The vast network of conservative political groups coordinated by the Koch brothers are set to spend $889 million on the 2016 presidential election — but it appears to be unlikely that any of that cash will find its way to GOP presidential hopeful Donald Trump. In fact, the brothers, who made a fortune in the fossil fuel industry and are known as political kingmakers, seem to be systematically cutting off the mogul from their vast network of activists, donors, and political consultants.
Trump, who is leading the GOP presidential field in many of the early polls, has been at the center of numerous controversies since he announced his candidacy in June. In his first campaign speech, he referred to some Mexican immigrants as "rapists," and in July he questioned whether Senator John McCain — who spent years in a North Vietnam prison camp — qualified as a "war hero."
The apparent move to by the Kochs to shut out Trump seems to be part of a broader effort to steer the Republican field in a more palatable direction. According to Politico, the brothers will not allow Trump to purchase valuable data from i360, a political analytics firm they back. Trump is also reportedly barred from addressing the Americans for Prosperity Summit — a major "grassroots" conservative activist convention funded by the Kochs— that will be held in Columbus, Ohio in August.
Trump will also reportedly be barred from addressing Freedom Partners Chamber of Commerce — an umbrella fundraising group convened by the Koch Brothers in Orange County, California later this month. Such a freeze out could hinder the mogul's fundraising capabilities.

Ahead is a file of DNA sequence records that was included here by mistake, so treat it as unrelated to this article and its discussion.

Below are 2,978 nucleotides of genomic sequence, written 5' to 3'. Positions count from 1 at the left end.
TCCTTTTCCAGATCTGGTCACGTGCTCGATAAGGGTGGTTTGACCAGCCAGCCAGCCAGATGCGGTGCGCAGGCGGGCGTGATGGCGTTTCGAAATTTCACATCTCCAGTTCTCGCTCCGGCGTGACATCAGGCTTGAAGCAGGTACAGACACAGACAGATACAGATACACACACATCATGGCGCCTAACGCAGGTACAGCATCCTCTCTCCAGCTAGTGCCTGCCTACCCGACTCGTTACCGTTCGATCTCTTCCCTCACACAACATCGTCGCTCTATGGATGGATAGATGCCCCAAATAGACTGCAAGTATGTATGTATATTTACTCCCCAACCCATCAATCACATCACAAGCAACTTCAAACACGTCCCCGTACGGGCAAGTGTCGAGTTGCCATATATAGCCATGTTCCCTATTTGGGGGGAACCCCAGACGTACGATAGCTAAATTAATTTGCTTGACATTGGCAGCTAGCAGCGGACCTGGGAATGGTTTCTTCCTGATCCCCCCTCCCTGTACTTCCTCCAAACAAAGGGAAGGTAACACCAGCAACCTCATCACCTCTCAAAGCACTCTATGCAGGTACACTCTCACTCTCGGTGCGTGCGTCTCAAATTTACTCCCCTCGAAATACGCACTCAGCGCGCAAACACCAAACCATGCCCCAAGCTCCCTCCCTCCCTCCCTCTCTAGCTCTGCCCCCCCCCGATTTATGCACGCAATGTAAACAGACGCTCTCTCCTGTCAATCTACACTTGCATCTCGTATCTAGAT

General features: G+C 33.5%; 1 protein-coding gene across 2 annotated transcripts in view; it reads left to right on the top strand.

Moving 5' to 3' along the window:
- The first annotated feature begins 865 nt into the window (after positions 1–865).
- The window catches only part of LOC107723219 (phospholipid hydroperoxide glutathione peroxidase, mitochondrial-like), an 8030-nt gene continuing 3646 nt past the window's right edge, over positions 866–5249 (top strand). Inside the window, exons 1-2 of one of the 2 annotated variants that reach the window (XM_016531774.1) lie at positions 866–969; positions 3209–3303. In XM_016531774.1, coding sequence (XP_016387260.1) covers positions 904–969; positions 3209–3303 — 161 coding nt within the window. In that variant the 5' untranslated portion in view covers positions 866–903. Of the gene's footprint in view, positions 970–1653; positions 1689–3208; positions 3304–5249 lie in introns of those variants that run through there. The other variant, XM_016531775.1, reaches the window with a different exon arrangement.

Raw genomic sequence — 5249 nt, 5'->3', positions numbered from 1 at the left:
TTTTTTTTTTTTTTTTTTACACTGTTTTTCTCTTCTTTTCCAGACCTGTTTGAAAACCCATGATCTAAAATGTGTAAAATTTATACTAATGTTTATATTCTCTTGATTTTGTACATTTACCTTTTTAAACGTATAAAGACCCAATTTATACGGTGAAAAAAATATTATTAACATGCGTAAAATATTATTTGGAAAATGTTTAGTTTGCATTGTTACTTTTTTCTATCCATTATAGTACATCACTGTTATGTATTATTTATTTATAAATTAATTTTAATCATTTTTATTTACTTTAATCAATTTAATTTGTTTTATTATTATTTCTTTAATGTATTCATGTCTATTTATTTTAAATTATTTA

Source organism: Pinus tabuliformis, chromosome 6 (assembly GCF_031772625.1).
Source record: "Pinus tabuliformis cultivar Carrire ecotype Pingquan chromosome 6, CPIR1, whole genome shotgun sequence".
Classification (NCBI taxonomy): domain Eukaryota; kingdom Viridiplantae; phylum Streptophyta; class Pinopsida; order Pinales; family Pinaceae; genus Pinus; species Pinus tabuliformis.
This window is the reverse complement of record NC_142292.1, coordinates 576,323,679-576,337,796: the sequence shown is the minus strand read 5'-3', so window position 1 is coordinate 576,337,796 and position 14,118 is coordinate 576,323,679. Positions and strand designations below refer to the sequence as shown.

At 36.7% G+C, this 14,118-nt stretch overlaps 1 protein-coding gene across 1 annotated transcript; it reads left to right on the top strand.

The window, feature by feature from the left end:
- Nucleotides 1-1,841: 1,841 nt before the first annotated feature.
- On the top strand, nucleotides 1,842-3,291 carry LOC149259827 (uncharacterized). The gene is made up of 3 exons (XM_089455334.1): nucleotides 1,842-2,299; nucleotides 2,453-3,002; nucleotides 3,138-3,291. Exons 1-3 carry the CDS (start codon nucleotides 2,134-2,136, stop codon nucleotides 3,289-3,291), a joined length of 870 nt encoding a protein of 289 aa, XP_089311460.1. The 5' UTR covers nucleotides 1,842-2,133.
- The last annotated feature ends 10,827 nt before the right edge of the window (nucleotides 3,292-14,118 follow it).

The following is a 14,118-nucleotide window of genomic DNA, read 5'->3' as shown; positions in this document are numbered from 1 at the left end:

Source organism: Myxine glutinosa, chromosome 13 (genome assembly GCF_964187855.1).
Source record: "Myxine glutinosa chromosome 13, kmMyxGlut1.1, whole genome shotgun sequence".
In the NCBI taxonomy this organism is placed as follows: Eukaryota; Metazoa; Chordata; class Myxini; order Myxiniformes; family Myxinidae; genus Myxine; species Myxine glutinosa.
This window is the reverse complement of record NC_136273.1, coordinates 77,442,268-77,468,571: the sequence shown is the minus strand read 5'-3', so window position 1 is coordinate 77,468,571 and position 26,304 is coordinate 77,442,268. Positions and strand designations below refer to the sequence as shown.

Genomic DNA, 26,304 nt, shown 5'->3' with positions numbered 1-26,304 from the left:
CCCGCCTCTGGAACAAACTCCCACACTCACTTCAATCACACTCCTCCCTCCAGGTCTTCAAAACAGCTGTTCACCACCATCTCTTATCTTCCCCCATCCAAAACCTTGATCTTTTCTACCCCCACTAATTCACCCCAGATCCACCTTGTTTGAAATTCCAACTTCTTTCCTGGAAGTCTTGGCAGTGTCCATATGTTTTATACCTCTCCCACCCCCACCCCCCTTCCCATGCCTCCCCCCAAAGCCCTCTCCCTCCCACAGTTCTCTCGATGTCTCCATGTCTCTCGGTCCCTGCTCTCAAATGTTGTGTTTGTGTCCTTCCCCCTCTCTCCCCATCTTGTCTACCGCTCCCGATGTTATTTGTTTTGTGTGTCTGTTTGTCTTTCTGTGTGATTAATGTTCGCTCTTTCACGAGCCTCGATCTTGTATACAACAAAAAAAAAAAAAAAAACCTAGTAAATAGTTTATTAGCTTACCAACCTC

Although the former reality TV star reportedly filled out a questionnaire indicating he intended to attend the event, he has not received an invitation. Other leading GOP candidates including Jeb Bush, Ted Cruz, Marco Rubio, and Scott Walker were all invited and plan to address the donors.
"The good news is that Donald Trump doesn't need the Koch brothers, and he can do this perfectly without their assistance," Josh Youssef, the co-chair of Trump's campaign in Belknap County, New Hampshire," told Politico. "Their motivations are clearly not to break the mold of political insider-ship. Their goal is to keep the wheel spinning. Trump's bad for business for them."
In the past, the Koch brothers have not been as wary of Trump. Many operatives from Americans for Prosperity — the Koch funded political action group — have taken jobs on Trump's campaign, and there are reports that the brothers are personally friendly with the mogul. But as Trump picks up momentum in the Republican primary, the GOP kingmakers seem to be getting worried.
"They can't control Trump," New Hampshire state legislator Stephen Stepanek, who is co-chairing Trump's state campaign, told Politico. "I think that's what is sort of scaring a lot of people."